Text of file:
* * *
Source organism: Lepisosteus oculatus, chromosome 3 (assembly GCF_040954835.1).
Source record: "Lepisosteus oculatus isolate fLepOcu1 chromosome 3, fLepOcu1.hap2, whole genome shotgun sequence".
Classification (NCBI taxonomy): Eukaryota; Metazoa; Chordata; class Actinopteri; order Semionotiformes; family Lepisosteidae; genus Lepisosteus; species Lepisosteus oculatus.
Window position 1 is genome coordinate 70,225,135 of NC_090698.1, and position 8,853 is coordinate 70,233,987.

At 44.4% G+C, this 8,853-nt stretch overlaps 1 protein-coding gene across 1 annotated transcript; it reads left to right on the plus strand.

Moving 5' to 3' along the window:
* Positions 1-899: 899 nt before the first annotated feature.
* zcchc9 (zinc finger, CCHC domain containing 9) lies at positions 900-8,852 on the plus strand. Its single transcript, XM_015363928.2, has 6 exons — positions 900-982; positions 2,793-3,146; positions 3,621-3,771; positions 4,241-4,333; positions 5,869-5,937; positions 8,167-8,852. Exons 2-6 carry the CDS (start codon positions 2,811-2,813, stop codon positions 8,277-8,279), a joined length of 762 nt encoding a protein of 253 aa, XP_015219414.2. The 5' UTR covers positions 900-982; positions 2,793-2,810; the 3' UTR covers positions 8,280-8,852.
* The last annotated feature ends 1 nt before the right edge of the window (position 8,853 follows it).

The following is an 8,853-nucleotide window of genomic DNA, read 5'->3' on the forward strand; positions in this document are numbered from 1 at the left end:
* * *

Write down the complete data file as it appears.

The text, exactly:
Source organism: Lepisosteus oculatus, chromosome 3 (assembly GCF_040954835.1).
Source record: "Lepisosteus oculatus isolate fLepOcu1 chromosome 3, fLepOcu1.hap2, whole genome shotgun sequence".
Classification (NCBI taxonomy): Eukaryota; Metazoa; Chordata; class Actinopteri; order Semionotiformes; family Lepisosteidae; genus Lepisosteus; species Lepisosteus oculatus.
Window position 1 is genome coordinate 70,225,135 of NC_090698.1, and position 8,853 is coordinate 70,233,987.

At 44.4% G+C, this 8,853-nt stretch overlaps 1 protein-coding gene across 1 annotated transcript; it reads left to right on the plus strand.

Moving 5' to 3' along the window:
* Positions 1-899: 899 nt before the first annotated feature.
* zcchc9 (zinc finger, CCHC domain containing 9) lies at positions 900-8,852 on the plus strand. Its single transcript, XM_015363928.2, has 6 exons — positions 900-982; positions 2,793-3,146; positions 3,621-3,771; positions 4,241-4,333; positions 5,869-5,937; positions 8,167-8,852. Exons 2-6 carry the CDS (start codon positions 2,811-2,813, stop codon positions 8,277-8,279), a joined length of 762 nt encoding a protein of 253 aa, XP_015219414.2. The 5' UTR covers positions 900-982; positions 2,793-2,810; the 3' UTR covers positions 8,280-8,852.
* The last annotated feature ends 1 nt before the right edge of the window (position 8,853 follows it).

The following is an 8,853-nucleotide window of genomic DNA, read 5'->3' on the forward strand; positions in this document are numbered from 1 at the left end: